Saturday, December 20, 2014

Book Review: ‘Adirondack Trail Skier’

trail skier bookAfter last week’s snowstorm, a lot of people got out to ski and or at least were prompted into thinking of skiing. Ah, but where to go?

For years, the bible for the region’s cross-country skiers has been Tony Goodwin’s Ski and Snowshoe Trails in the Adirondacks.

Now there’s another book on the market: Adirondack Trail Skier by Spencer Morrissey.

Morrissey self-published his guidebook in 2013, but I didn’t get a copy until late last winter, so I held off reviewing it until now.

This is Morrissey’s third book. He also wrote The Other 54, a guidebook for those intent on climbing the hundred highest peaks in the Adirondacks, and (with Corenne Black) Adirondack Trail Runner, a guide to trails suitable for running.

Like his earlier books, Adirondack Trail Skier suffers from some flaws common to many self-published works: misspellings, grammatical mistakes, unattractive book design, graphics that are sometimes nearly indecipherable. His writing is folksy, if not always clear.

But Morrissey makes up for these shortcomings in his enthusiasm and in the sheer quantity of his ideas.

He divides the Adirondack Park into five regions and describes 103 ski trips. But that’s not all: a separate section of the book, some eighty pages, is devoted to the Jackrabbit Trail and various trail networks, such as Henry’s Woods in Lake Placid, the Visitor Interpretive Centers in Newcomb and Paul Smiths, and commercial ski centers.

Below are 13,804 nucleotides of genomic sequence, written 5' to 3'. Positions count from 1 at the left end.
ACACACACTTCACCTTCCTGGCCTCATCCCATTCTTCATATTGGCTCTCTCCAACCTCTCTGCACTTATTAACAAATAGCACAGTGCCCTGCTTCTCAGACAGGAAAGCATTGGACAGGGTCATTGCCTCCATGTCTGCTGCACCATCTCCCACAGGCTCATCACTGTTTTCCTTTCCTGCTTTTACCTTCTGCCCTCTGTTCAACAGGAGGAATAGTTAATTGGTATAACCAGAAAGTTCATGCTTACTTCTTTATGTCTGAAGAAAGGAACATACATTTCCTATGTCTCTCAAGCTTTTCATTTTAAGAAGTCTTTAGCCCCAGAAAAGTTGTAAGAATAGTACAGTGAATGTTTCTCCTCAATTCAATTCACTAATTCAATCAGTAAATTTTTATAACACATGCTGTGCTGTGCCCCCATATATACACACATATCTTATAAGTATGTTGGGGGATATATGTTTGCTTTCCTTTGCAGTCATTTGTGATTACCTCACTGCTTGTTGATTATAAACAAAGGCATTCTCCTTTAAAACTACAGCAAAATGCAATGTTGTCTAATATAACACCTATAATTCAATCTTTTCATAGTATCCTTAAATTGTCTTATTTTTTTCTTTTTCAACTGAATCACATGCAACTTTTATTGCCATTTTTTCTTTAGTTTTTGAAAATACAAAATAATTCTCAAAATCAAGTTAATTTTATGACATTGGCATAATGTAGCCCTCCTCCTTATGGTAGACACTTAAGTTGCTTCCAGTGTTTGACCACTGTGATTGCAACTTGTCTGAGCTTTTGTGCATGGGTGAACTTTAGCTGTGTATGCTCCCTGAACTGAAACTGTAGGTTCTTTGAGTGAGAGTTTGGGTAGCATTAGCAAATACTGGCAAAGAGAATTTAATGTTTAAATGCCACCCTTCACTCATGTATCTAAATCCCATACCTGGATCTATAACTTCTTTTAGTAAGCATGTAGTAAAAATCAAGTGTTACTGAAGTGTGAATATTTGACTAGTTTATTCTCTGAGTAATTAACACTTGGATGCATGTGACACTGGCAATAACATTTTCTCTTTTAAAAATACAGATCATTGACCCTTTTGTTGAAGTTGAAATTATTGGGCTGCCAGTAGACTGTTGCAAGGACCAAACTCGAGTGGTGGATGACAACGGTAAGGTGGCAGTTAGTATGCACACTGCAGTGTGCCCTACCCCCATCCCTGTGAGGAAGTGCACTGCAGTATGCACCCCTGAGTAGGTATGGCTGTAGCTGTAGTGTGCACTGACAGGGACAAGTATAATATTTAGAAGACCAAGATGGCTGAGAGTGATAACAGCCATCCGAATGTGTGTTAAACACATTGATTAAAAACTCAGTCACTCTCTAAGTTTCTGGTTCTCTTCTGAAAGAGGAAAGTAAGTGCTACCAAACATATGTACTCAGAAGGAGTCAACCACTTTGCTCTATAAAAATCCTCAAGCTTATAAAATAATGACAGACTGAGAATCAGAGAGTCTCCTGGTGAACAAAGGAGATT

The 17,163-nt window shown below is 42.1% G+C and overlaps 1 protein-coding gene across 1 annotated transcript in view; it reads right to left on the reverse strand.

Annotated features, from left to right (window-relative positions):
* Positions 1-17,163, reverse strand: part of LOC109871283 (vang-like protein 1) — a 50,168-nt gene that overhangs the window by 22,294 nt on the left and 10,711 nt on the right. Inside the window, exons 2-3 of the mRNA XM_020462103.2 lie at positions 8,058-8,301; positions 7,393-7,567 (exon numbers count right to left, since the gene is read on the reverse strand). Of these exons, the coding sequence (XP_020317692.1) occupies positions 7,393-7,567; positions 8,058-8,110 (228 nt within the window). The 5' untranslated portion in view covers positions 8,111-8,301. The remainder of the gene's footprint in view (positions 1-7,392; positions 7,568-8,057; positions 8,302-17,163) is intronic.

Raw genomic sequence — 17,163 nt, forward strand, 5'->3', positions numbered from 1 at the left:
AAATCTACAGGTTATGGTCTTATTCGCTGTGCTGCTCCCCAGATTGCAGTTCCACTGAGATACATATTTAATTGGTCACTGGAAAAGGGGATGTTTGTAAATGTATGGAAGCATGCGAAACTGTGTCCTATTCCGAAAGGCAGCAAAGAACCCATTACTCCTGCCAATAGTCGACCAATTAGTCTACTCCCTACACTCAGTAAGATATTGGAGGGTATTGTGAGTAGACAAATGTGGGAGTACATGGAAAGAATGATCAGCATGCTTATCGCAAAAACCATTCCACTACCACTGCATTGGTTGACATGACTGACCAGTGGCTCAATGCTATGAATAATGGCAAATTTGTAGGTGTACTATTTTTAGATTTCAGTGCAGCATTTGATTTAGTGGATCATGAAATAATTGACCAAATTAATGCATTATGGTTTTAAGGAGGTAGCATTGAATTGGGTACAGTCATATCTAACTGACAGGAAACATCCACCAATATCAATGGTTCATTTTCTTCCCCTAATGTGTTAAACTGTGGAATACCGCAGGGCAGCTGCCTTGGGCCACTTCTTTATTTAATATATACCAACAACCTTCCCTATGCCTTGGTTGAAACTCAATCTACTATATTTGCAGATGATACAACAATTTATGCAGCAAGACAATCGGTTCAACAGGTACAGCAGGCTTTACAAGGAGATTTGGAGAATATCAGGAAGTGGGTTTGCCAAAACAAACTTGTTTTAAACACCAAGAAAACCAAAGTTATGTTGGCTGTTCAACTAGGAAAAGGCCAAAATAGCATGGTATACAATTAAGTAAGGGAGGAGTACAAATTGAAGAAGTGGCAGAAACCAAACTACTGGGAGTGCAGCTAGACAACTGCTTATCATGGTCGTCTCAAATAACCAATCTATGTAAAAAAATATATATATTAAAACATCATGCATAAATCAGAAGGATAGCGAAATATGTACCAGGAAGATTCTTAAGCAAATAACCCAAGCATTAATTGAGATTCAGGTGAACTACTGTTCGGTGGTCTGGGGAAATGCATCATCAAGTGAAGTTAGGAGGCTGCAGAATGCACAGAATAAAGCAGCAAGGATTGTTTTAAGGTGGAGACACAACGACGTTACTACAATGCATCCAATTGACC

All told, depending on how you count them, Morrissey offers suggestions for about 140 ski trips. They run the gamut from golf courses to Mount Marcy.

In contrast, Goodwin’s guidebook describes only 50 trips (and some of them are aimed more at snowshoers than skiers). Such selectivity can be seen as a virtue: someone unfamiliar with the Adirondacks can rely on Goodwin’s judgment to find a good ski trail that falls within his or her ability. Unlike Morrissey, Goodwin rates the trails as beginner, novice, intermediate, and expert

Published by the Adirondack Mountain Club, Ski and Snowshoe Trails in the Adirondacks also enjoys the advantage of having been better written and designed. As a result, it is more reader-friendly than Adirondack Trail Skier.

I have owned Goodwin’s book for many years and will continue to use it, but I’m glad to own Morrissey’s as well. I have done most of the routes in Goodwin’s book, and so the other night I found myself flipping through Morrissey’s looking for new places to go. He certainly offers plenty of options, including many that never would have occurred to me. Perhaps this winter I’ll make it to Grizzle Ocean or Razorback Pond or Terry Mountain. If so, I expect Morrissey will have broken the trail.

Adirondack Trail Skier, by Spencer Morrissey, softcover, 390 pages, $18.95.

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Phil Brown is the former Editor of Adirondack Explorer, the regional bimonthly with a focus on outdoor recreation and environmental issues, the same topics he writes about here at Adirondack Almanack. Phil is also an energetic outdoorsman whose job and personal interests often find him hiking, canoeing, rock climbing, trail running, and backcountry skiing. He is the author of Adirondack Paddling: 60 Great Flatwater Adventures, which he co-published with the Adirondack Mountain Club, and the editor of Bob Marshall in the Adirondacks, an anthology of Marshall’s writings.Visit Lost Pond Press for more information.

One Response

  1. Wally Elton says:

    Thanks for this straight-forward review. Sounds like a worthwhile purchase.

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